As soon as Brunis, Helen, and their relative Bertha Henkelmann disembarked from the Markomannia in Philadelphia on 13 July 1895, they made their way by train to Julius in Chicago. The ship manifest even lists Julius’s address in Chicago: 3208 Fox Street.
Perhaps Julius’s letters home had prepared Brunis for what she was about to encounter. But no letter could have truly softened the shock of moving between a small rural village in Poland and the urban hive in which Julius had settled.
Fox Street is the current-day South Throop Street, located in Chicago’s Bridgeport neighborhood. Bridgeport is nestled up against a curve in the South Branch of the Chicago River forming both its northern and western border. In 1895 the din, smoke, and stench of the neighborhood must have been incredible. The Paul family lived just two blocks east of the river. All the land between them and the river was occupied by a steam train railroad yard. On the other side of the river belched and fumed two great steel mills: the Union Rolling Mill plant producing steel rails; and the Union Steel plant producing steel billets. Streetcar lines ran down 31st Street two blocks to the north and Ullmann Street (now S. Racine Avenue) one block to the east. The noise and air pollution from all this activity were surely tremendous.
But that was surely nothing compared to the river itself. The south fork of the South Branch of the Chicago River bordering Bridgeport on the west had, according to one area resident, “many local names … most unprintable. The one that stuck was Bubbly Creek.” At its terminus not quite a mile south of the Paul home stood the vast and world-famous Union Stock Yards. Its complex of livestock pens, packing houses, canning factories, fertilizer plants, glue works and railyards covered over 600 acres of land and made Chicago the “hog butcher for the world”. They also gave Bubbly Creek its name. Hundreds of thousands of gallons of river water were pumped into and out of the stockyards every day. As the water was returned to the river, it became saturated with animal waste, blood, and entrails. As the offal sank to the bottom and decomposed, bubbles of methane and hydrogen sulfide gas rose continually from the river bed to the surface, releasing a characteristic rotten egg smell.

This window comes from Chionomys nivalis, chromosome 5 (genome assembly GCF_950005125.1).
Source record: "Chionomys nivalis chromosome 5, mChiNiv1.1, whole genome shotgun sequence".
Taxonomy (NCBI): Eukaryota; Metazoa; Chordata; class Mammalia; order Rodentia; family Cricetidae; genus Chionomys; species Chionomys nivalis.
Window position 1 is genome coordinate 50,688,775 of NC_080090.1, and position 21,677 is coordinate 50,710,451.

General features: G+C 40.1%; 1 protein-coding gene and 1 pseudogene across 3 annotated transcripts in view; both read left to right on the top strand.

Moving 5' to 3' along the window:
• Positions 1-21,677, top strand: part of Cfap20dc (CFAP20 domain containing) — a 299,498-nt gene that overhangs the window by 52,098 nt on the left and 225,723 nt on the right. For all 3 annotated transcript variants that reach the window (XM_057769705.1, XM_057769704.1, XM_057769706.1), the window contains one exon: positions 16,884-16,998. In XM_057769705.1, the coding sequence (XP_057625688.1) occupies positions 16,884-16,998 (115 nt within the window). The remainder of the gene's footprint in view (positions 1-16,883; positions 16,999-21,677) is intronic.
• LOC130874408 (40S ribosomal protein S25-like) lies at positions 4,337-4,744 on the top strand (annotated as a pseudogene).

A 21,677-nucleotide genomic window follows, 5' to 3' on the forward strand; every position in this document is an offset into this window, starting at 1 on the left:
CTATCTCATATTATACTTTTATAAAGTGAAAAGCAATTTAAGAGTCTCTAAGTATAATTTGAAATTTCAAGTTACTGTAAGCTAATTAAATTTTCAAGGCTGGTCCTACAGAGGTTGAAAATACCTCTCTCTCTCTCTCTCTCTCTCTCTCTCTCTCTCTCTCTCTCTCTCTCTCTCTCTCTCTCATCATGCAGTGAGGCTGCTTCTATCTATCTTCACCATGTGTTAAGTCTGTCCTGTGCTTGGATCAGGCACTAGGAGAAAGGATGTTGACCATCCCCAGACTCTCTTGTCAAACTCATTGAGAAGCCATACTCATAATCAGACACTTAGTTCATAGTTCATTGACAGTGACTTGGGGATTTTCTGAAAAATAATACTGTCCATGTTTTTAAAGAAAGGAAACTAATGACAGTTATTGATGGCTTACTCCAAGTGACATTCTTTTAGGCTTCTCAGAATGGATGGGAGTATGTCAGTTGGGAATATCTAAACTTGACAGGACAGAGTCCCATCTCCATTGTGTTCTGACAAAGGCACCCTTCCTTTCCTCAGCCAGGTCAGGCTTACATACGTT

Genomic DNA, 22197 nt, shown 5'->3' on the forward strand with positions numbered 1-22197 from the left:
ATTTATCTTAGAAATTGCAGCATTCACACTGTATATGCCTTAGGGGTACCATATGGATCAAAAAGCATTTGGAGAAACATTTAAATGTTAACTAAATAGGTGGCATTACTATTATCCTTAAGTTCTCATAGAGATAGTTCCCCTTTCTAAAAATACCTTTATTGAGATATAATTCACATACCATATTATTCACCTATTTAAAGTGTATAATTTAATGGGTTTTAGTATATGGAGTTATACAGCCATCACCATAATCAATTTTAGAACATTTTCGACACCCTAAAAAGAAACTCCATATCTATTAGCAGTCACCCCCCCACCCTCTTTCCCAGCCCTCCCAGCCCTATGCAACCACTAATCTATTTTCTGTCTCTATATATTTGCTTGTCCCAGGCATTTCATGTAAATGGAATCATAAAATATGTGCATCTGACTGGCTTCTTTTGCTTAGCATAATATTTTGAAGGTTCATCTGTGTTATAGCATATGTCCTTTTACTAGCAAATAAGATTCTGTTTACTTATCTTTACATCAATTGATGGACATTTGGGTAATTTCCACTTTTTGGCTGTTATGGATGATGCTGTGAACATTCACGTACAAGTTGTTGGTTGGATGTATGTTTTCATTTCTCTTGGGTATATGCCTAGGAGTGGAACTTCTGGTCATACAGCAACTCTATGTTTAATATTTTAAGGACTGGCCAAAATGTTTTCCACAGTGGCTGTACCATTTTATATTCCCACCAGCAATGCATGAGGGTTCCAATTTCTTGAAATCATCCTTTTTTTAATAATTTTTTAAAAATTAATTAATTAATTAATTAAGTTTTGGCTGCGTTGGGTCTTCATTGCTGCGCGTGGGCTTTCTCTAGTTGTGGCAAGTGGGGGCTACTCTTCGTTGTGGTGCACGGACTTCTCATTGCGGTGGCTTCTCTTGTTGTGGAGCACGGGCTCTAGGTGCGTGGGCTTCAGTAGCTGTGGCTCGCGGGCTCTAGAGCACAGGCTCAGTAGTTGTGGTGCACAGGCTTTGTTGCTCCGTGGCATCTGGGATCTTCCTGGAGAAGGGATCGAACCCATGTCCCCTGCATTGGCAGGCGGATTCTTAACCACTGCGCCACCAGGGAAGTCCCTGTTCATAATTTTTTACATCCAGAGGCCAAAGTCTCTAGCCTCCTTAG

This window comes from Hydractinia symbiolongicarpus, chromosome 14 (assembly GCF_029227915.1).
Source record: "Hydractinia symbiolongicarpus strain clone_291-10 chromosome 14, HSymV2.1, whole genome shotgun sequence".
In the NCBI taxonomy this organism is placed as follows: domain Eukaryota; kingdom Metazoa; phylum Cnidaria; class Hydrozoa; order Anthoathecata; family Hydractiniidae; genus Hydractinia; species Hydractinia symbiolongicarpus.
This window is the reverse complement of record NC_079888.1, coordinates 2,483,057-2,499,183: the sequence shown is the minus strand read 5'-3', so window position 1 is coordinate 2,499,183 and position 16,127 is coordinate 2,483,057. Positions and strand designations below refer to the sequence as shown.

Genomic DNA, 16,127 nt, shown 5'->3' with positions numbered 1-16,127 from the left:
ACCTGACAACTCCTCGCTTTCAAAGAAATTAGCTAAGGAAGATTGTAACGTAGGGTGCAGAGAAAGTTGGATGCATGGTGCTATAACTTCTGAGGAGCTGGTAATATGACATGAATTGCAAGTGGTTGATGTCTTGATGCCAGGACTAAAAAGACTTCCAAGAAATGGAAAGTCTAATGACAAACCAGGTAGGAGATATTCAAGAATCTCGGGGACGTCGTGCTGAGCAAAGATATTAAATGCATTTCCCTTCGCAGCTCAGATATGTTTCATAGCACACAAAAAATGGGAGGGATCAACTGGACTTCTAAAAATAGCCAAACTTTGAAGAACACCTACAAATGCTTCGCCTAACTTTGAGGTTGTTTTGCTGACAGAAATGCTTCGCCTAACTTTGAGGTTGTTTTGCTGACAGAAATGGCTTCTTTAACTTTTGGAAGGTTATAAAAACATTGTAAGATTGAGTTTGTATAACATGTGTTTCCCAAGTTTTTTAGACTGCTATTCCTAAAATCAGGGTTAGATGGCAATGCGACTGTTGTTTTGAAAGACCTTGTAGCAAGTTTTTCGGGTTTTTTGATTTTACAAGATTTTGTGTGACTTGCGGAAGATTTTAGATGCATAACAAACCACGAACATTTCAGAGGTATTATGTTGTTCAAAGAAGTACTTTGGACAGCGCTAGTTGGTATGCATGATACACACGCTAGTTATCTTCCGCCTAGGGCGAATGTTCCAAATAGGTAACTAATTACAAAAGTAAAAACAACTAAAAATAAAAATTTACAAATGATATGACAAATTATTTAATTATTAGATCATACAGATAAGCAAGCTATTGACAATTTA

This is how Upton Sinclair described Bubbly Creek in his famous 1906 novel The Jungle :
’Bubbly Creek’ is an arm of the Chicago River, and forms the southern boundary of the yards: all the drainage of the square mile of packing houses empties into it, so that it is really a great open sewer a hundred or two feet wide. One long arm of it is blind, and the filth stays there forever and a day. The grease and chemicals that are poured into it undergo all sorts of strange transformations, which are the cause of its name; it is constantly in motion, as if huge fish were feeding in it, or great leviathans disporting themselves in its depths. Bubbles of carbonic acid gas will rise to the surface and burst, and make rings two or three feet wide. Here and there the grease and filth have caked solid, and the creek looks like a bed of lava; chickens walk about on it, feeding, and many times an unwary stranger has started to stroll across, and vanished temporarily. The packers used to leave the creek that way, till every now and then the surface would catch on fire and burn furiously, and the fire department would have to come and put it out. Once, however, an ingenious stranger came and started to gather this filth in scows, to make lard out of; then the packers took the cue, and got out an injunction to stop him, and afterward gathered it themselves. The banks of ‘Bubbly Creek’ are plastered thick with hairs, and this also the packers gather and clean.
Imagine what a shock this must have been to our ancestors! One day they are living in a tiny German farming village in Poland with a population under 100 people. The next they find themselves in a great metropolis of well over a million residents living beside a toxic industrial waste site. One can imagine that Brunis in particular wondered more than once over what she had gotten herself into.
Libby Hill, The Chicago River: A Natural and Unnatural History (2016).
University of Chicago Library, “Chicago in the 1890s“.
Chicago Sun-Times, “Plagued by waste and organic rot, Bubbly Creek heads for restoration“. [CLICK THIS LINK TO WATCH THE CONTEMPORARY BUBBLY CREEK ACTUALLY BUBBLE!]